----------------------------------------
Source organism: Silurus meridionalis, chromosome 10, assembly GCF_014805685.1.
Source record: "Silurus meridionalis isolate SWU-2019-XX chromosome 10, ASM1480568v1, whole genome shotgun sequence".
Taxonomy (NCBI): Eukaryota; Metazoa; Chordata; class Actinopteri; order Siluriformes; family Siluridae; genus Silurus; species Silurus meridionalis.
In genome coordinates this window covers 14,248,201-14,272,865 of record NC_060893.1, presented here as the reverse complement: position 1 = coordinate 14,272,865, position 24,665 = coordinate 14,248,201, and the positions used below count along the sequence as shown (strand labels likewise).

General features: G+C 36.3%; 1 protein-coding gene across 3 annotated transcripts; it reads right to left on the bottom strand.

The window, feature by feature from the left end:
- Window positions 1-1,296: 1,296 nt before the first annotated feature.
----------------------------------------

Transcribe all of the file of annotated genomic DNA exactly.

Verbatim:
Source organism: Silurus meridionalis, chromosome 10, assembly GCF_014805685.1.
Source record: "Silurus meridionalis isolate SWU-2019-XX chromosome 10, ASM1480568v1, whole genome shotgun sequence".
Taxonomy (NCBI): Eukaryota; Metazoa; Chordata; class Actinopteri; order Siluriformes; family Siluridae; genus Silurus; species Silurus meridionalis.
In genome coordinates this window covers 14,248,201-14,272,865 of record NC_060893.1, presented here as the reverse complement: position 1 = coordinate 14,272,865, position 24,665 = coordinate 14,248,201, and the positions used below count along the sequence as shown (strand labels likewise).

General features: G+C 36.3%; 1 protein-coding gene across 3 annotated transcripts; it reads right to left on the bottom strand.

The window, feature by feature from the left end:
- Window positions 1-1,296: 1,296 nt before the first annotated feature.